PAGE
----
The issue of unwanted facilities siting was discussed for decades by academics, as far as the local community—government dialogue is concerned, in the so-called NIMBY (Not In My Back Yard) and LULU (Locally Unwanted Land Uses) literature; as for the local community-transnational corporation dialogue, it has been more recently analyzed in the stakeholder engagement and the SLO (Social License to Operate) literature, which dissects the emerging transnational corporations' obligation of engaging local communities prior to developing a noxious project. Both frameworks suggest that local communities with some sociological identifier—ethnicity, race, class—have gotten closer to the right to veto a polluting project, but this does not hold for communities defined merely geographically ("fenceline" communities). However, scholars and institutions lately referring to indigenous communities' right to veto often use expressions such as "indigenous communities and other affected groups," indicating a perceived need for expanding this right. Starting from this observation, this Article explores the unclear borders of the right to Free, Prior, and Informed Consent.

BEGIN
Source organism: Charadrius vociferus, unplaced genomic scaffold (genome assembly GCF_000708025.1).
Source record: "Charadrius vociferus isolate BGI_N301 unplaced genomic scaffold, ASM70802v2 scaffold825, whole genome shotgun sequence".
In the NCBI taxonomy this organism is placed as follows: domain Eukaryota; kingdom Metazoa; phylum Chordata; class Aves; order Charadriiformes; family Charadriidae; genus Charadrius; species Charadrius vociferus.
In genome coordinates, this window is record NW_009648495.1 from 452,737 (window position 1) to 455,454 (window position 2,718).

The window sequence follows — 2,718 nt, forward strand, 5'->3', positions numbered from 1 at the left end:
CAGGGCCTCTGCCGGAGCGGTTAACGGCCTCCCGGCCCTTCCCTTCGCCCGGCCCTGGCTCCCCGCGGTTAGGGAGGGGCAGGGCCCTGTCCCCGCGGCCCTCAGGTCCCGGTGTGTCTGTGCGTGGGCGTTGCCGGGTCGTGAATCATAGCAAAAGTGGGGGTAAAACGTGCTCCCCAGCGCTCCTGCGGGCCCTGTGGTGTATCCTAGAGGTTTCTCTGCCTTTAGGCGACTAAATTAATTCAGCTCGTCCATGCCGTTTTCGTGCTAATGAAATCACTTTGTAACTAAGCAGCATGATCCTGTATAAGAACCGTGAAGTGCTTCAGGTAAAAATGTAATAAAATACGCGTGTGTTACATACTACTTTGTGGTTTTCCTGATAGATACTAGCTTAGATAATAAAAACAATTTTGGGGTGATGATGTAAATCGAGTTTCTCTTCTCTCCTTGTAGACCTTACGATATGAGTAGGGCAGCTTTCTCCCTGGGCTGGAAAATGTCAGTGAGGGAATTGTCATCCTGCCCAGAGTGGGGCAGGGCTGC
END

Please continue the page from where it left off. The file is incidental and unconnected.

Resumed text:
|Number of pages||29|
|Journal||Tulane Environmental Law Journal|
|Publication status||Published - 2015|